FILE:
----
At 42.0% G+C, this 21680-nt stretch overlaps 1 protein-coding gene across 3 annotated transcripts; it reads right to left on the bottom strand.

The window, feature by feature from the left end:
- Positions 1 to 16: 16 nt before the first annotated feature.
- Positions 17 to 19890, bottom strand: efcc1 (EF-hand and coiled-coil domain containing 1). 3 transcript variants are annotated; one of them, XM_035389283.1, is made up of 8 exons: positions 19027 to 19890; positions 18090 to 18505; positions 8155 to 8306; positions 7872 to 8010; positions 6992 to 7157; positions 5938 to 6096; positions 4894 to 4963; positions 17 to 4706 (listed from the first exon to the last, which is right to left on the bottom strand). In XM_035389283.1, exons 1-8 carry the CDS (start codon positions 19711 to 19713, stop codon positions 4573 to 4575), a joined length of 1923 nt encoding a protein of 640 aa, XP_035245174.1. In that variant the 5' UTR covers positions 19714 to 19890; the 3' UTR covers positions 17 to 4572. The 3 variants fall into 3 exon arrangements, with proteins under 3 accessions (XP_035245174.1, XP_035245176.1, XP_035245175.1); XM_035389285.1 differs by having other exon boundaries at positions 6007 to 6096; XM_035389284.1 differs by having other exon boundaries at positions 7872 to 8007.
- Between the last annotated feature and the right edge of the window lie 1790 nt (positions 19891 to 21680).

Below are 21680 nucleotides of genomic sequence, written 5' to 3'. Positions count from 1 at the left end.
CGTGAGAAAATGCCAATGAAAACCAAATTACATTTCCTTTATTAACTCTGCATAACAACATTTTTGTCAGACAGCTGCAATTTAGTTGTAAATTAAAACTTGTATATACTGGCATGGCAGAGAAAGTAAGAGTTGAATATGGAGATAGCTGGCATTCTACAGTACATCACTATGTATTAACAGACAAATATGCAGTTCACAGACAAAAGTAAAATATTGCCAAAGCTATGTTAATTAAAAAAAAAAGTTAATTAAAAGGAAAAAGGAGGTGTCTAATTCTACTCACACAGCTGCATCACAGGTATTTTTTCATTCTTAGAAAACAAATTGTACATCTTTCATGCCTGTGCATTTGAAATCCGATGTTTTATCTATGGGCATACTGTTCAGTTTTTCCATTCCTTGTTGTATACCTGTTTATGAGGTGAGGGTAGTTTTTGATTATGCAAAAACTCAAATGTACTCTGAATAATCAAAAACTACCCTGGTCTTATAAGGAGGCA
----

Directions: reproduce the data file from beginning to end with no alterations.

At 42.0% G+C, this 21680-nt stretch overlaps 1 protein-coding gene across 3 annotated transcripts; it reads right to left on the bottom strand.

The window, feature by feature from the left end:
- Positions 1 to 16: 16 nt before the first annotated feature.
- Positions 17 to 19890, bottom strand: efcc1 (EF-hand and coiled-coil domain containing 1). 3 transcript variants are annotated; one of them, XM_035389283.1, is made up of 8 exons: positions 19027 to 19890; positions 18090 to 18505; positions 8155 to 8306; positions 7872 to 8010; positions 6992 to 7157; positions 5938 to 6096; positions 4894 to 4963; positions 17 to 4706 (listed from the first exon to the last, which is right to left on the bottom strand). In XM_035389283.1, exons 1-8 carry the CDS (start codon positions 19711 to 19713, stop codon positions 4573 to 4575), a joined length of 1923 nt encoding a protein of 640 aa, XP_035245174.1. In that variant the 5' UTR covers positions 19714 to 19890; the 3' UTR covers positions 17 to 4572. The 3 variants fall into 3 exon arrangements, with proteins under 3 accessions (XP_035245174.1, XP_035245176.1, XP_035245175.1); XM_035389285.1 differs by having other exon boundaries at positions 6007 to 6096; XM_035389284.1 differs by having other exon boundaries at positions 7872 to 8007.
- Between the last annotated feature and the right edge of the window lie 1790 nt (positions 19891 to 21680).

Below are 21680 nucleotides of genomic sequence, written 5' to 3'. Positions count from 1 at the left end.
CGTGAGAAAATGCCAATGAAAACCAAATTACATTTCCTTTATTAACTCTGCATAACAACATTTTTGTCAGACAGCTGCAATTTAGTTGTAAATTAAAACTTGTATATACTGGCATGGCAGAGAAAGTAAGAGTTGAATATGGAGATAGCTGGCATTCTACAGTACATCACTATGTATTAACAGACAAATATGCAGTTCACAGACAAAAGTAAAATATTGCCAAAGCTATGTTAATTAAAAAAAAAAGTTAATTAAAAGGAAAAAGGAGGTGTCTAATTCTACTCACACAGCTGCATCACAGGTATTTTTTCATTCTTAGAAAACAAATTGTACATCTTTCATGCCTGTGCATTTGAAATCCGATGTTTTATCTATGGGCATACTGTTCAGTTTTTCCATTCCTTGTTGTATACCTGTTTATGAGGTGAGGGTAGTTTTTGATTATGCAAAAACTCAAATGTACTCTGAATAATCAAAAACTACCCTGGTCTTATAAGGAGGCA